Posted date : 2020.07.21
We met Erika through our mutual acquaintance and asked her to be our THETA ambassador since she was taking lots of fun 360 degree images on her trips and in her daily life with her friends and lovely dog. Let us share her story about how she enjoys 360 photography!
Please introduce yourself.
Ciao! I go by Erika Mariko. After spending years as a digital design strategist for Fortune 500 companies and living it up in NYC, I dropped everything to hit the road sans any plans to experience what life offered beyond the screen.
In addition to freelancing, through my adventures I became an intuitive guide, which is someone who helps others navigate the complexities of life through practical and spiritual techniques. I also created the Intuitive Playground Retreat, and the first one is planned to be held in the beautiful foothills of southern Poland when travel opens up again.
<360 degree image taken by Erika>
Photo by Erika Scott. – Spherical Image – RICOH THETA
What is photography to you?
Photography for me is a natural extension of my penchant for observation. I enjoy “people watching” and taking in the world around me. Even without a camera, I dissect scenes into lines, colors, shadows, textures, depth, and energy, and wonder how else it might be rearranged. It’s a fun exercise and seems to be a useful tool for memory.
What kinds of things do you usually photograph?
In general, I take photos of stories I’d like to share or imagine. Like many, I take photos of food. I also like to take photos of portals: windows, doors, and passageways. I haven’t invested in accessories or equipment like a selfie-stick or lighting so I feel especially grateful when I have natural light to work with. I love it when I can capture candid expressions of people and animals.
<A photo taken by Erika>
I try to capture landscapes but feel they rarely live up to the actual view. Maybe it’s just the difference between actual experience versus consumption. When I look at photos, I like to guess what’s not shown: what happened before and after, what’s on the mind of the subject, or of the one taking the photo, what else might be around that’s not in the frame, etc.
That is an interesting point of view.
How did you find out about THETA?
I was at my tech boot camp graduation when someone busted out the THETA and showed me how it worked. I was instantly intrigued and excited by it, so much so that I received one for my birthday a month later.
What aspect of THETA did you like?
I love the sleek design both aesthetically and practically speaking. It’s easy to use and fits nicely in the palm of my hands. Actually, it reminds me of Sailor Moon—a childhood favorite—with the way it looks and how it’s held in the air, haha!
The THETA is a conversation starter and a great group ice breaker. It comes in handy when I travel alone and want to be social.
That’s true! It is a good conversation starter, and also a great tool to capture the moment when we meet people, especially for the first time.
<Erika’s travel gear along with her dog>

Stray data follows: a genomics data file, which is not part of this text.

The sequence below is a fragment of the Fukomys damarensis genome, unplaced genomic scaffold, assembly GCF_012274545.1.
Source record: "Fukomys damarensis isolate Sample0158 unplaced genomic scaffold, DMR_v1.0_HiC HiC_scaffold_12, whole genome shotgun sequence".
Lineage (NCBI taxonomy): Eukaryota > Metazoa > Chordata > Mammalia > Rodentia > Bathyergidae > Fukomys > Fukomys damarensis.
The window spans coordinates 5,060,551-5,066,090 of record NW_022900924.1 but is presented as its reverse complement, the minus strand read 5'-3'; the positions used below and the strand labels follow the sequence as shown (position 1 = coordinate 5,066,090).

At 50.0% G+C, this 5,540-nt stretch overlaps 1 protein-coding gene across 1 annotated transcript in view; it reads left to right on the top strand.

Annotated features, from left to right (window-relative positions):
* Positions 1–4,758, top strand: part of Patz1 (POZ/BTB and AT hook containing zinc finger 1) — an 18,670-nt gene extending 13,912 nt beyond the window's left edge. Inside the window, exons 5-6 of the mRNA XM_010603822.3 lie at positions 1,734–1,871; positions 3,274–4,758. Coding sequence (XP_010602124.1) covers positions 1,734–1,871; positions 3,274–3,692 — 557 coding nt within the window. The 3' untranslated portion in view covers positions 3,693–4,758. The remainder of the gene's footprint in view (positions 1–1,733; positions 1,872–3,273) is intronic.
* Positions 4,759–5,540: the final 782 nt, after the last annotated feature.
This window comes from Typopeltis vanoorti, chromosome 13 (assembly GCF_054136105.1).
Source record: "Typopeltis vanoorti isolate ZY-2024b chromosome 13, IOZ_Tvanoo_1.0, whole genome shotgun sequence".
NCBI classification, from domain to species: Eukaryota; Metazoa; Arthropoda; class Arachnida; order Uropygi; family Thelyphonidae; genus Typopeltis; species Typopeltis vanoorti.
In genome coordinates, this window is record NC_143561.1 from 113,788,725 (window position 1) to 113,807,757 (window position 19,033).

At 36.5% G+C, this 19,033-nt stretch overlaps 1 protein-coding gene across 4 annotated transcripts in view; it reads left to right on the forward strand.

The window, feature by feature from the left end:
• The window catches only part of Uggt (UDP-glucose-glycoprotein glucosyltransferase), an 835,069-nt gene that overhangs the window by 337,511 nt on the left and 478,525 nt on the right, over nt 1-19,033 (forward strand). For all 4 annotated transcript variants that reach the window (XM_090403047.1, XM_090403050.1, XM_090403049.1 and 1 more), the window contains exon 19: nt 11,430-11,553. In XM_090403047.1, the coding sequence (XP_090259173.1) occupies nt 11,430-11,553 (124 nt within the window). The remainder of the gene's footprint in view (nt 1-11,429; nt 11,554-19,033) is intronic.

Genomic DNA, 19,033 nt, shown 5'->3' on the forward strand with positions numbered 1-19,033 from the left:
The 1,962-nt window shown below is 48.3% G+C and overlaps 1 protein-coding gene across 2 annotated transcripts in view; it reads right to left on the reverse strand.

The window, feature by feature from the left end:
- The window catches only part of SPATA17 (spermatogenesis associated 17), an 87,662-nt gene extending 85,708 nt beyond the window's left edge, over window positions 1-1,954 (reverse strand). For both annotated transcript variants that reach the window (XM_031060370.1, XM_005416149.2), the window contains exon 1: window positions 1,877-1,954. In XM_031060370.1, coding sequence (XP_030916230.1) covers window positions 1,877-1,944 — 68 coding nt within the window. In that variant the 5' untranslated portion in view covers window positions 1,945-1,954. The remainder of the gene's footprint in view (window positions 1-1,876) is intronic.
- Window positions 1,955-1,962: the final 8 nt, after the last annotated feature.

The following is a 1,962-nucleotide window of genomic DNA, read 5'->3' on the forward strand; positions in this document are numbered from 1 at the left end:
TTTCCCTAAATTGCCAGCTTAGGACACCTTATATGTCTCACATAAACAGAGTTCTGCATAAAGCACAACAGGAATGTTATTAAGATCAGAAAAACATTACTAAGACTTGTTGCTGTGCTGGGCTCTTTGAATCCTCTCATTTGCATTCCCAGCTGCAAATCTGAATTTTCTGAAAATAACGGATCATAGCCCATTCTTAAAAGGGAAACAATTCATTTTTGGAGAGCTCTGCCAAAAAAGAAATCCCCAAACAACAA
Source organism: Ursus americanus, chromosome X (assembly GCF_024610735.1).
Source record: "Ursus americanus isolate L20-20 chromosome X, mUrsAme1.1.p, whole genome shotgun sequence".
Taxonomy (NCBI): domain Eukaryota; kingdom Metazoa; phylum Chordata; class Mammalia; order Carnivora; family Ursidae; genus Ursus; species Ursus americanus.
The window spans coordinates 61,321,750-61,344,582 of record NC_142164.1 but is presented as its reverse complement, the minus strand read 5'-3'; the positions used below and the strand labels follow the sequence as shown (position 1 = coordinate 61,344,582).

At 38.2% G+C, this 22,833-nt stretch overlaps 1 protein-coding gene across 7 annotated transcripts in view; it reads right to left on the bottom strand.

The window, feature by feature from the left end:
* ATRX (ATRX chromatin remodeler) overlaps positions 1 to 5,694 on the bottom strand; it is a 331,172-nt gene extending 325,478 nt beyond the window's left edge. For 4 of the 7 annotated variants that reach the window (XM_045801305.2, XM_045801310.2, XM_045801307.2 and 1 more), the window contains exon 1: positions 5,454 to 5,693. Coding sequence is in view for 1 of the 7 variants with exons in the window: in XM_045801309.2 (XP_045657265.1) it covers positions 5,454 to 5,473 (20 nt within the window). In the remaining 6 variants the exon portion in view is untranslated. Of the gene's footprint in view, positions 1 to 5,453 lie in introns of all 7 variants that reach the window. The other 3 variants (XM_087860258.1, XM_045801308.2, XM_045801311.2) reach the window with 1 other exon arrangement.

Would you say it is easy for you to use?
It’s been a while and I only used up to the SC model so I’m sure a lot has changed since then. But I remember it being relatively easy to use out of the box—I didn’t have to resort to any Youtube tutorials or the likes. I found it pretty intuitive.
When I first encountered the THETA, I was a budding UX designer having just graduated from my bootcamp. I remember thinking the mobile app could have been designed more intuitively and offered lots of opportunity for a better user experience. I was going to be in Tokyo so I reached out to one of the members on the THETA team because I wanted to discuss the opportunities I saw with the product (more with the app and use cases than with the hardware). She invited me to meet some of her team members and they entertained me, allowing me to share my thoughts. Oh I’m still embarrassed by my brashness and still very grateful for their big hearts and the opportunity!
That person who invited you was me, haha! It was nice meeting you in person at that time and it was a great opportunity for us to exchange ideas with a user like you, who actually studied UX design in the US. And luckily, we ended up having you as a THETA ambassador.
We know you like to travel and take lots of 360 degree images with your THETA. Could you please tell us about your favorite travel shots?
Sure, I went to Lisbon to attend a conference back in November of 2016.
I had strategically chosen an AirBnB close to Manteigaria in Biarro Alto so I could start my day with at least one freshly made pasteis de nata and a cappuccino. Every morning, I would arrive just before they opened and by the end of the week, the staff had a smile and my order waiting for me.
I spent the days walking around, taking in the city from all angles. Lisbon has this welcoming but also effortlessly chill vibe. I was nurtured by its sunny and breezy weather; the beautiful views of the water and intricate architecture; the super easy to use public transit system; and of course, the wine. All this brought me back to my senses.